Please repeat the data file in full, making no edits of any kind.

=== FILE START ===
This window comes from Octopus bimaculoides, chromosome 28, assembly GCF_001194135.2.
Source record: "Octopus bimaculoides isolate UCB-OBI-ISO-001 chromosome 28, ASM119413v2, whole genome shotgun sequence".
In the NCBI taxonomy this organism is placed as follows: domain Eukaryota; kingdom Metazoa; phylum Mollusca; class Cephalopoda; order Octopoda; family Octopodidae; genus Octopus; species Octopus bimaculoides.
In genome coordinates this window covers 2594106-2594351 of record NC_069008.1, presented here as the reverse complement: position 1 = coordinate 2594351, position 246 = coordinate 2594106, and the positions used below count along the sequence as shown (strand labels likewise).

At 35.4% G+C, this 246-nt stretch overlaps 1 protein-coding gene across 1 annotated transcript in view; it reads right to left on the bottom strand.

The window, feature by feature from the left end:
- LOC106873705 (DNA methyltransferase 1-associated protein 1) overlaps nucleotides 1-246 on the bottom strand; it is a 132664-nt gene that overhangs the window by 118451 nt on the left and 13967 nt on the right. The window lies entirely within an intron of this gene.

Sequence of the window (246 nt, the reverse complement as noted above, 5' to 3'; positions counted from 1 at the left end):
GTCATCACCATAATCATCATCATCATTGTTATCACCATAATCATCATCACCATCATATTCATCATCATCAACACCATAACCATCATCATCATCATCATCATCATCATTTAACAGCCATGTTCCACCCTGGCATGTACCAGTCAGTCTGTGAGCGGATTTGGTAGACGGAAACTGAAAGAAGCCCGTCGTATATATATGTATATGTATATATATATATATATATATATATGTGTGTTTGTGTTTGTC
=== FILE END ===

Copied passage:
This window comes from Octopus bimaculoides, chromosome 28, assembly GCF_001194135.2.
Source record: "Octopus bimaculoides isolate UCB-OBI-ISO-001 chromosome 28, ASM119413v2, whole genome shotgun sequence".
In the NCBI taxonomy this organism is placed as follows: domain Eukaryota; kingdom Metazoa; phylum Mollusca; class Cephalopoda; order Octopoda; family Octopodidae; genus Octopus; species Octopus bimaculoides.
In genome coordinates this window covers 2594106-2594351 of record NC_069008.1, presented here as the reverse complement: position 1 = coordinate 2594351, position 246 = coordinate 2594106, and the positions used below count along the sequence as shown (strand labels likewise).

At 35.4% G+C, this 246-nt stretch overlaps 1 protein-coding gene across 1 annotated transcript in view; it reads right to left on the bottom strand.

The window, feature by feature from the left end:
- LOC106873705 (DNA methyltransferase 1-associated protein 1) overlaps nucleotides 1-246 on the bottom strand; it is a 132664-nt gene that overhangs the window by 118451 nt on the left and 13967 nt on the right. The window lies entirely within an intron of this gene.

Sequence of the window (246 nt, the reverse complement as noted above, 5' to 3'; positions counted from 1 at the left end):
GTCATCACCATAATCATCATCATCATTGTTATCACCATAATCATCATCACCATCATATTCATCATCATCAACACCATAACCATCATCATCATCATCATCATCATCATTTAACAGCCATGTTCCACCCTGGCATGTACCAGTCAGTCTGTGAGCGGATTTGGTAGACGGAAACTGAAAGAAGCCCGTCGTATATATATGTATATGTATATATATATATATATATATATATGTGTGTTTGTGTTTGTC